Top Posts and Best Reads of 2021: Broadway Reopening, Musicals on Screen

Below are some of the year’s best reads and the most popular posts of 2021, which, not surprisingly, were largely about the reopening of Broadway, although the number 1 post was about the movie, “In The Heights.” Anything involving Lin-Manuel Miranda remains a great draw, as has been the case since 2015.

Top 10 Posts from 2021

In The Heights Movie: 10 Changes from the Broadway Musical
Hamilton on Broadway 2021. A cast of newcomers and returning favorites.
Broadway 2021-2022 Season Preview Guide 
Waitress Back on Broadway 2021: Sara Bareilles’ bittersweet treat of a musical
Hadestown Back on Broadway, Hot as Ever
Watch We The People, The Biden Harris Inauguration Concert
West Side Story: 7 changes in the 2021 movie musical from 1961 version
Caroline or Change on Broadway Review
Company on Broadway Review. Sondheim’s musical, and live tribute.
Mrs. Doubtfire on Broadway Review

Perennial Favorites

 Although I’ve put together 465 posts this year (so far), some of the best-read articles in 2021 were from previous years: once again, The 50 Best Plays of the Last 100 Years (from 2013),  Broadway’s Most Entertaining Shows About Serious Social Issues  (from 2017), What is immersive theater? The six elements that define it at its best and Blackface on Stage: The Complicated History of Minstrel Shows (both from 2019). And the Hamilton 2020 Quiz

Monthly Reads

Most of my posts are theater reviews. But I also cover theater news (I write a weekly summary) and write essays, conduct interviews, and do reported pieces about issues confronting the theater — a kind of running tab on what’s happening. Here is one such post in each month of the year:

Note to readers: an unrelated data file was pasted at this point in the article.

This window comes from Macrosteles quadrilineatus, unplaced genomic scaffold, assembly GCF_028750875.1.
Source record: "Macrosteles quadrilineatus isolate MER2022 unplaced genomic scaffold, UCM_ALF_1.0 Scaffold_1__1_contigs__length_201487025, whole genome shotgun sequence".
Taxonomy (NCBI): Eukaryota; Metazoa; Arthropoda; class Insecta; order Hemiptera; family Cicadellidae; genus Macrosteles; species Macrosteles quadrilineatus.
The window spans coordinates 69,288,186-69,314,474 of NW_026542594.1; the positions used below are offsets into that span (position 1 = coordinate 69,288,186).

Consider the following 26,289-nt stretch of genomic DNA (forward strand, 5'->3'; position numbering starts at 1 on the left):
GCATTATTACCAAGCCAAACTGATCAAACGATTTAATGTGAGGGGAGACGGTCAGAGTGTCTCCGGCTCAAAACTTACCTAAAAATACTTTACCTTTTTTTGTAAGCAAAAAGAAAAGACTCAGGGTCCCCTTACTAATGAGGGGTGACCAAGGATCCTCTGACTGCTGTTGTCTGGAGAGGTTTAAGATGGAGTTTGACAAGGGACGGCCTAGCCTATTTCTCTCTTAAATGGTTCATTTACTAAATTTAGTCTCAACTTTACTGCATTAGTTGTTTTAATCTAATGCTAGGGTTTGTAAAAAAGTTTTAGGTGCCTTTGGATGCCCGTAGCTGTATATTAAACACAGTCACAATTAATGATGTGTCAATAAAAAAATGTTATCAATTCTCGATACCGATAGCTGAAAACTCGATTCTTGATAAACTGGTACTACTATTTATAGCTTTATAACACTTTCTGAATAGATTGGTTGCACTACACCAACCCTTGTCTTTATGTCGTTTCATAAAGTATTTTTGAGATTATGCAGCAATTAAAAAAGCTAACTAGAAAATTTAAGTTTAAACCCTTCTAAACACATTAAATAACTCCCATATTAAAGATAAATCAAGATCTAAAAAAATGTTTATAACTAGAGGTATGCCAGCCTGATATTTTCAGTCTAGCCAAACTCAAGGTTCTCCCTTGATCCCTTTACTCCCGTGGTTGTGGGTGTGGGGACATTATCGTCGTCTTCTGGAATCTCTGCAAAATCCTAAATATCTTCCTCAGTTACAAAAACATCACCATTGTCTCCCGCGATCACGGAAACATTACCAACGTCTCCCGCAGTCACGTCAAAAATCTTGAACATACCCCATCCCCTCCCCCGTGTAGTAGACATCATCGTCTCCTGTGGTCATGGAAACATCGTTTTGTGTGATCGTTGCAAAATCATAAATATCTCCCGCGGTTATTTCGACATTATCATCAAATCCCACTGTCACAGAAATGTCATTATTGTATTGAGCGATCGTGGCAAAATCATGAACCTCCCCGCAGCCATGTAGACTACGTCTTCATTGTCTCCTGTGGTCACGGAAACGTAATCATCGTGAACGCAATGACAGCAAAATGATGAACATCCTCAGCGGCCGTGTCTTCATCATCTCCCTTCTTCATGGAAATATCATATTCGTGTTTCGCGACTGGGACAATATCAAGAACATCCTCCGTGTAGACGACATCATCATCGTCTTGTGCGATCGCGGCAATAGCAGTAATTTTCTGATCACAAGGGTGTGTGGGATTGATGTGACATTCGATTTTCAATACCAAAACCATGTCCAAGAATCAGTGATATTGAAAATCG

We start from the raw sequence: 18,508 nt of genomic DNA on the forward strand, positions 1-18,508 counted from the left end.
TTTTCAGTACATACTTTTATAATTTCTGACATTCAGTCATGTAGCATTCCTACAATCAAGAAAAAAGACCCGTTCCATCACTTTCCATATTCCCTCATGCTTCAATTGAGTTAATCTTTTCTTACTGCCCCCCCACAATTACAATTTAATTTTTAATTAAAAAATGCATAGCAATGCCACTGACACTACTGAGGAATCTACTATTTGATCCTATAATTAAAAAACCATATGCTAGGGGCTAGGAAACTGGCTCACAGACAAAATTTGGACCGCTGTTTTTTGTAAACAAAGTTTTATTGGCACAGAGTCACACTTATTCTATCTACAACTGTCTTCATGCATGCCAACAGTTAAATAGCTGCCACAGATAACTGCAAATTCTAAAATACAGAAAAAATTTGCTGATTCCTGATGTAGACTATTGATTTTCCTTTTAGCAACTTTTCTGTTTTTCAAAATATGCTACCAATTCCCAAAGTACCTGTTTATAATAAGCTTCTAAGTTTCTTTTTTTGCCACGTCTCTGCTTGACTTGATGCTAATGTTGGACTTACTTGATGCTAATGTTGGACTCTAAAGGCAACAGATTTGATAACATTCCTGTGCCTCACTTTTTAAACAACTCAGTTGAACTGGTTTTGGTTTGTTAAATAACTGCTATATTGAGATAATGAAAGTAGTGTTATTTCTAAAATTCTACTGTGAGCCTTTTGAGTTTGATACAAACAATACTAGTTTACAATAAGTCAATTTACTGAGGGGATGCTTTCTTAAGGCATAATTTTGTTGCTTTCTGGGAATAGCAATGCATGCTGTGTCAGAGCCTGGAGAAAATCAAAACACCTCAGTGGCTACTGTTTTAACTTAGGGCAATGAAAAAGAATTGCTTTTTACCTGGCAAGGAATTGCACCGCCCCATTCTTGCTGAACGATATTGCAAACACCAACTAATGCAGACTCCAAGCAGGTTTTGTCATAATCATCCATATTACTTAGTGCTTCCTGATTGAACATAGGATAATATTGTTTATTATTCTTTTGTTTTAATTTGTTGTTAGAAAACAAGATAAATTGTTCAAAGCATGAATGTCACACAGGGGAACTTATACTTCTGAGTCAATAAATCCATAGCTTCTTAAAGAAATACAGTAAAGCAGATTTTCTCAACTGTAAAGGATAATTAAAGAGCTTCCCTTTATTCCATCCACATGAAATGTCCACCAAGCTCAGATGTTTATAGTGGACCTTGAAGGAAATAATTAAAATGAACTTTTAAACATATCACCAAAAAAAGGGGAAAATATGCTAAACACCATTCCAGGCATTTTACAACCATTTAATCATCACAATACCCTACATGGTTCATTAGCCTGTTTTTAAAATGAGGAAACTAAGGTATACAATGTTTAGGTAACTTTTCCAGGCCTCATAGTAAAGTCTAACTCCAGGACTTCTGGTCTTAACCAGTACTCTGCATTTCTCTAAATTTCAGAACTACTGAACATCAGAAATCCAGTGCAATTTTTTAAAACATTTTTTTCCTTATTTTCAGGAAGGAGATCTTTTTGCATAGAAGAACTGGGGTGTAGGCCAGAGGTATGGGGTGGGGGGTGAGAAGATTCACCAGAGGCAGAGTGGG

Theater and Democracy, born together, both now under attack.

In shock after the coup attempt on January 6, I wrote about the connection between theater and democracy, which were born in the same place at the same time – in Athens 2,500 years ago – and how both, in different ways, are under attack. Given the connection, it is ironic, and annoying, that “political theater” is commonly used these days as shorthand in the political realm for action without substance, something false or unserious that undermines democracy.


An Unspoken Upside, And Possible Downside, to Online Theater

 The replacement of stages with screens was offering an opportunity for emerging theater artists to get the kind of audience that they would not have been able to attract a year ago, a tangible benefit for both artist and audience. I noticed, however, a potential side effect that gave me pause at the time (but does no longer.)


The ACTA Winners: Online Theater Awards for Pandemic Year One

To mark the anniversary of the shut down of physical theaters, I came up with the American Connected Theater Award for theatrical storytelling created and presented online during the year between March 2020 and March 2021, as a way to acknowledge ten theaters and shows that had stopped up to the moment.  I also put together a seven-minute video that excerpted some of the stunning examples of digital theater in that first year.


Read Paul Rudnick’s hilarious new Broadway play “Playbills,” starring Nathan Lane